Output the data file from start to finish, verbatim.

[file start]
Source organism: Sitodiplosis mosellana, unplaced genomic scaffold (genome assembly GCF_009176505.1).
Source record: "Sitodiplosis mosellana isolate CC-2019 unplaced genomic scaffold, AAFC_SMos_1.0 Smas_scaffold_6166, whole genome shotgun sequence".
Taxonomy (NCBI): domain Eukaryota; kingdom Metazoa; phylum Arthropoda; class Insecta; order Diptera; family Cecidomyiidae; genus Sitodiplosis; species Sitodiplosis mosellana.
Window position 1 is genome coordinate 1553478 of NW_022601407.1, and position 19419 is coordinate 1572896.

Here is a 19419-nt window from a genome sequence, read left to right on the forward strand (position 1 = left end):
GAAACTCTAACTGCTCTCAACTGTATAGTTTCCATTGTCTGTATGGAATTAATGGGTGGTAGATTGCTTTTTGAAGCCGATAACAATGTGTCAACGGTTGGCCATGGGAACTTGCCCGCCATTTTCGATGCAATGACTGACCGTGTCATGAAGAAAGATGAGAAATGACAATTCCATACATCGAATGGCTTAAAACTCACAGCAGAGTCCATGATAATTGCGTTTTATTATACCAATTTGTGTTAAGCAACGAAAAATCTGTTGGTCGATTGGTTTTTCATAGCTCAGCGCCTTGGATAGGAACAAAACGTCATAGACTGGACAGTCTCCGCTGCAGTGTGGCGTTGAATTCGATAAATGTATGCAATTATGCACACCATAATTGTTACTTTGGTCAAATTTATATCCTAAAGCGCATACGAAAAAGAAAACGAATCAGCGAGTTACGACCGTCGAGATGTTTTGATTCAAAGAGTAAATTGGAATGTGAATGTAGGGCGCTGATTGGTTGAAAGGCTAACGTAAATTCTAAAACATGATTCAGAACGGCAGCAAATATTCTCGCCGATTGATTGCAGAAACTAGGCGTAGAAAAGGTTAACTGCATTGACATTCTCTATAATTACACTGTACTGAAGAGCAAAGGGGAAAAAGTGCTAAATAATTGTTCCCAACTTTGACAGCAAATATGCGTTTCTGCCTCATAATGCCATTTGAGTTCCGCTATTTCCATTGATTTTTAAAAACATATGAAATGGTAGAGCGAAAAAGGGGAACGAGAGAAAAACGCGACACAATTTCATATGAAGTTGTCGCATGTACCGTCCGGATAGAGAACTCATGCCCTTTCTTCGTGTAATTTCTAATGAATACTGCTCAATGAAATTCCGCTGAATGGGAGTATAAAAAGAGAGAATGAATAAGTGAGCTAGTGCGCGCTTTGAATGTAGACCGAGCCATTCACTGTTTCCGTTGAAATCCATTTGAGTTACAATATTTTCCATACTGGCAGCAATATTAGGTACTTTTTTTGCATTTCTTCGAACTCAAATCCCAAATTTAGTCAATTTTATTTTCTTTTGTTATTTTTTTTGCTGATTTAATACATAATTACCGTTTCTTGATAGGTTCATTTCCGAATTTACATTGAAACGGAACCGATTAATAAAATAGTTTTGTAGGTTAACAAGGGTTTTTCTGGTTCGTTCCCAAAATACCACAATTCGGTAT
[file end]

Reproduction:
Source organism: Sitodiplosis mosellana, unplaced genomic scaffold (genome assembly GCF_009176505.1).
Source record: "Sitodiplosis mosellana isolate CC-2019 unplaced genomic scaffold, AAFC_SMos_1.0 Smas_scaffold_6166, whole genome shotgun sequence".
Taxonomy (NCBI): domain Eukaryota; kingdom Metazoa; phylum Arthropoda; class Insecta; order Diptera; family Cecidomyiidae; genus Sitodiplosis; species Sitodiplosis mosellana.
Window position 1 is genome coordinate 1553478 of NW_022601407.1, and position 19419 is coordinate 1572896.

Here is a 19419-nt window from a genome sequence, read left to right on the forward strand (position 1 = left end):
GAAACTCTAACTGCTCTCAACTGTATAGTTTCCATTGTCTGTATGGAATTAATGGGTGGTAGATTGCTTTTTGAAGCCGATAACAATGTGTCAACGGTTGGCCATGGGAACTTGCCCGCCATTTTCGATGCAATGACTGACCGTGTCATGAAGAAAGATGAGAAATGACAATTCCATACATCGAATGGCTTAAAACTCACAGCAGAGTCCATGATAATTGCGTTTTATTATACCAATTTGTGTTAAGCAACGAAAAATCTGTTGGTCGATTGGTTTTTCATAGCTCAGCGCCTTGGATAGGAACAAAACGTCATAGACTGGACAGTCTCCGCTGCAGTGTGGCGTTGAATTCGATAAATGTATGCAATTATGCACACCATAATTGTTACTTTGGTCAAATTTATATCCTAAAGCGCATACGAAAAAGAAAACGAATCAGCGAGTTACGACCGTCGAGATGTTTTGATTCAAAGAGTAAATTGGAATGTGAATGTAGGGCGCTGATTGGTTGAAAGGCTAACGTAAATTCTAAAACATGATTCAGAACGGCAGCAAATATTCTCGCCGATTGATTGCAGAAACTAGGCGTAGAAAAGGTTAACTGCATTGACATTCTCTATAATTACACTGTACTGAAGAGCAAAGGGGAAAAAGTGCTAAATAATTGTTCCCAACTTTGACAGCAAATATGCGTTTCTGCCTCATAATGCCATTTGAGTTCCGCTATTTCCATTGATTTTTAAAAACATATGAAATGGTAGAGCGAAAAAGGGGAACGAGAGAAAAACGCGACACAATTTCATATGAAGTTGTCGCATGTACCGTCCGGATAGAGAACTCATGCCCTTTCTTCGTGTAATTTCTAATGAATACTGCTCAATGAAATTCCGCTGAATGGGAGTATAAAAAGAGAGAATGAATAAGTGAGCTAGTGCGCGCTTTGAATGTAGACCGAGCCATTCACTGTTTCCGTTGAAATCCATTTGAGTTACAATATTTTCCATACTGGCAGCAATATTAGGTACTTTTTTTGCATTTCTTCGAACTCAAATCCCAAATTTAGTCAATTTTATTTTCTTTTGTTATTTTTTTTGCTGATTTAATACATAATTACCGTTTCTTGATAGGTTCATTTCCGAATTTACATTGAAACGGAACCGATTAATAAAATAGTTTTGTAGGTTAACAAGGGTTTTTCTGGTTCGTTCCCAAAATACCACAATTCGGTAT